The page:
On one of my first meetings with Philip Pullman, he led me to the crenelated tower of Exeter College, in Oxford, and pointed out the room he lived in as a student. More than 50 feet up from the ground was a tiny attic window. To visit friends living in rooms on the adjacent staircase — accessible only at ground level — Pullman, a tall, sturdy man with a head like a boulder, would clamber out his window, shimmy along a gutter and propel himself through a window into a bathroom. From where we were standing, the feat looked unlikely, and unwise. Pullman was self-deprecating. “It was less precarious than it seems because it’s actually quite a large gutter, and it’s quite deep,” he said. “And I was drunk. So.”

Oxford has always been an incubator for fantasists: Lewis Carroll dreamed up “Alice’s Adventures in Wonderland” here. J.R.R. Tolkien (“The Lord of the Rings”) and his friend C.S. Lewis (“The Chronicles of Narnia”) met weekly at a pub down the road to discuss their books. Pullman has followed in their wake: 30 years after his tipsy progress along the gutter, he returned to his rooftop on the page. “Lyra barged open the door, dragged her rickety chair to the window, flung wide the casement, and scrambled out,” he wrote in the first volume of his epic trilogy, “His Dark Materials.” “The room I gave to Lyra,” Pullman said, looking up, “was the room I had myself.”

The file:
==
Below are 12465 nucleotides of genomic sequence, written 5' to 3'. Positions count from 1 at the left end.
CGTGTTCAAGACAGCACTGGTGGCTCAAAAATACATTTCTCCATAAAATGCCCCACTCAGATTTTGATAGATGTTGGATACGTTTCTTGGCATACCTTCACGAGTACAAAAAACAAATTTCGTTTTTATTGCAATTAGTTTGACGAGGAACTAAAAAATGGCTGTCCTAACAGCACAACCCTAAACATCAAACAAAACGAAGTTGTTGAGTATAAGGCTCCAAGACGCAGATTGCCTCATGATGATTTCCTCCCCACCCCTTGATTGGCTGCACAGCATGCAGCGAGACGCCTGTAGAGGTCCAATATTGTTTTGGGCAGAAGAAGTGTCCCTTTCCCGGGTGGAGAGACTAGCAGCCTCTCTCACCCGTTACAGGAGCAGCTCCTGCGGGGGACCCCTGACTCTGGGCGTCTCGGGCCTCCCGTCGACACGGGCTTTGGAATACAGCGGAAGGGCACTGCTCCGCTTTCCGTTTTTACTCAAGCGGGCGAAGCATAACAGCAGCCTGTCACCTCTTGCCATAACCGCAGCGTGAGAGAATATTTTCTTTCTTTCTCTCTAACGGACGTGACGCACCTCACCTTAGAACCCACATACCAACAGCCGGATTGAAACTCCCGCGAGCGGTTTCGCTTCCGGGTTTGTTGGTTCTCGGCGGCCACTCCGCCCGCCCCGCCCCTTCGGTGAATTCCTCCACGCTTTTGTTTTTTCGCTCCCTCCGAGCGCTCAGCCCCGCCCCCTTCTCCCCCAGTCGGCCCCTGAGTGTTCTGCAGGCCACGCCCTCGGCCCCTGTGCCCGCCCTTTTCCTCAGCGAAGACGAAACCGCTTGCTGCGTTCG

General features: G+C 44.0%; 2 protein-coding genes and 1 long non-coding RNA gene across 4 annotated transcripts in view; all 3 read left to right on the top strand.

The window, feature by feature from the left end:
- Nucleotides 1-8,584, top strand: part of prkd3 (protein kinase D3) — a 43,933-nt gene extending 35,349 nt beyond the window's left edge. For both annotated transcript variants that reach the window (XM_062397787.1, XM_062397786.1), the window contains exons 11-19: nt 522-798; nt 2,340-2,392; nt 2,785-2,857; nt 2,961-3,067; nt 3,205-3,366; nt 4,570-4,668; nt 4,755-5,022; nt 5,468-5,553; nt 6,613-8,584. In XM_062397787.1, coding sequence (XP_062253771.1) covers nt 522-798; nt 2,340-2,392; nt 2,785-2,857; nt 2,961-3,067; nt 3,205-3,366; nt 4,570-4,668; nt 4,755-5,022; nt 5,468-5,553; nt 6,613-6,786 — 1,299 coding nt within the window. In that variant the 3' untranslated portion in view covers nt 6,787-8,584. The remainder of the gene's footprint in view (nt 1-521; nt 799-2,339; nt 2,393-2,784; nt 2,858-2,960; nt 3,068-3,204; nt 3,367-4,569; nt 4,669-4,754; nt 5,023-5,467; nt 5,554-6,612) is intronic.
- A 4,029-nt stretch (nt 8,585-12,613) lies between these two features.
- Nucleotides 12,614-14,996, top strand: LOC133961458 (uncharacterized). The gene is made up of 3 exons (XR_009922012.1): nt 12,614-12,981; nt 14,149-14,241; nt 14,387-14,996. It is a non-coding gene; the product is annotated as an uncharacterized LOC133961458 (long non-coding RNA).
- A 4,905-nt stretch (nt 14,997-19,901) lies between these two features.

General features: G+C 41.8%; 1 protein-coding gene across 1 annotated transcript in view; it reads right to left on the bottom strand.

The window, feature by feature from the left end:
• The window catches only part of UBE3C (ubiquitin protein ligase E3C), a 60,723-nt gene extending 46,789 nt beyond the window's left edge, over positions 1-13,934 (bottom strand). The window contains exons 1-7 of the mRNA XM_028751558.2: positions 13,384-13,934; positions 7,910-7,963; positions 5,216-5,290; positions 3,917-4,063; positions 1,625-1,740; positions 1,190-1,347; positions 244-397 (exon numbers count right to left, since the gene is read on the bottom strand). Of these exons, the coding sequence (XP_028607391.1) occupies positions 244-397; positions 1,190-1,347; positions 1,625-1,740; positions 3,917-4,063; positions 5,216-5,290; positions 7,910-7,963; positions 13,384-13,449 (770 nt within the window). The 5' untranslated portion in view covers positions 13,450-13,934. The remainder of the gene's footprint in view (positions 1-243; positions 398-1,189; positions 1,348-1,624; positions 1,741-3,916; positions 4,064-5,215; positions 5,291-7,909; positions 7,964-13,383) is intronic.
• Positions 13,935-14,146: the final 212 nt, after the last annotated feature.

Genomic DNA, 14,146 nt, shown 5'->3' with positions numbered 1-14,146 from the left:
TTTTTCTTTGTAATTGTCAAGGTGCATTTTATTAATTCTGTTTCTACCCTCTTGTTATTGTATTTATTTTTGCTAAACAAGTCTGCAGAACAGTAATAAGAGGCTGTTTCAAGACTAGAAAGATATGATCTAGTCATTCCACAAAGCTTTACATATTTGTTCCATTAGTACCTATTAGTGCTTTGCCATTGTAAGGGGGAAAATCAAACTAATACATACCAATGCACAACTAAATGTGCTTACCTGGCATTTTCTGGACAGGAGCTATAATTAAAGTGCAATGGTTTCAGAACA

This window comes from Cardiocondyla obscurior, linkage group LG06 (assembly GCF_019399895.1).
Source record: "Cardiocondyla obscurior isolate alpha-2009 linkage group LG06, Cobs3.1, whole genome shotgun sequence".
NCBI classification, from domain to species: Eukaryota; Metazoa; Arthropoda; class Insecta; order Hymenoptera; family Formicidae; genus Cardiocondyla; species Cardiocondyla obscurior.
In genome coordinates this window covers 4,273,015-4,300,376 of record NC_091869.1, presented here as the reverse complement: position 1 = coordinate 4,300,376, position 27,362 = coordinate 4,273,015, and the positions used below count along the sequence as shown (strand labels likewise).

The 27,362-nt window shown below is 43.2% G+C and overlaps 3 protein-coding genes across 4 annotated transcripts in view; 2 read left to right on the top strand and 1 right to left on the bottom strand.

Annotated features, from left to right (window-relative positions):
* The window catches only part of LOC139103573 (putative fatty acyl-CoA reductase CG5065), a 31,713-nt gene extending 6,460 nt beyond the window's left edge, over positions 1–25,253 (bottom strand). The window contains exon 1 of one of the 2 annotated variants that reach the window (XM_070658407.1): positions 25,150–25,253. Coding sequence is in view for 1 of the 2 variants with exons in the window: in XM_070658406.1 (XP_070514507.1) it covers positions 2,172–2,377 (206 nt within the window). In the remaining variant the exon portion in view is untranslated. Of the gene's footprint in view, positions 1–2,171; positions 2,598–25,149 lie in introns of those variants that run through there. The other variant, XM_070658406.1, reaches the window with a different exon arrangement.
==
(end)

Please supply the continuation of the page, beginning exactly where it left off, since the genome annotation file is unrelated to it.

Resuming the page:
Lyra Silvertongue, Lyra Belacqua, but really just Lyra: one of those characters in literature — Pip, Emma, Lolita — who is on first-name terms with her public. Pullman has written 35 books, mostly for children and young adults, but Lyra stands foremost among his protagonists, a plucky scamp of mysterious origins who lives among Oxford academics and is accompanied through life, like almost everyone in the universe of “His Dark Materials,” by her dæmon, a shape-shifting animal self.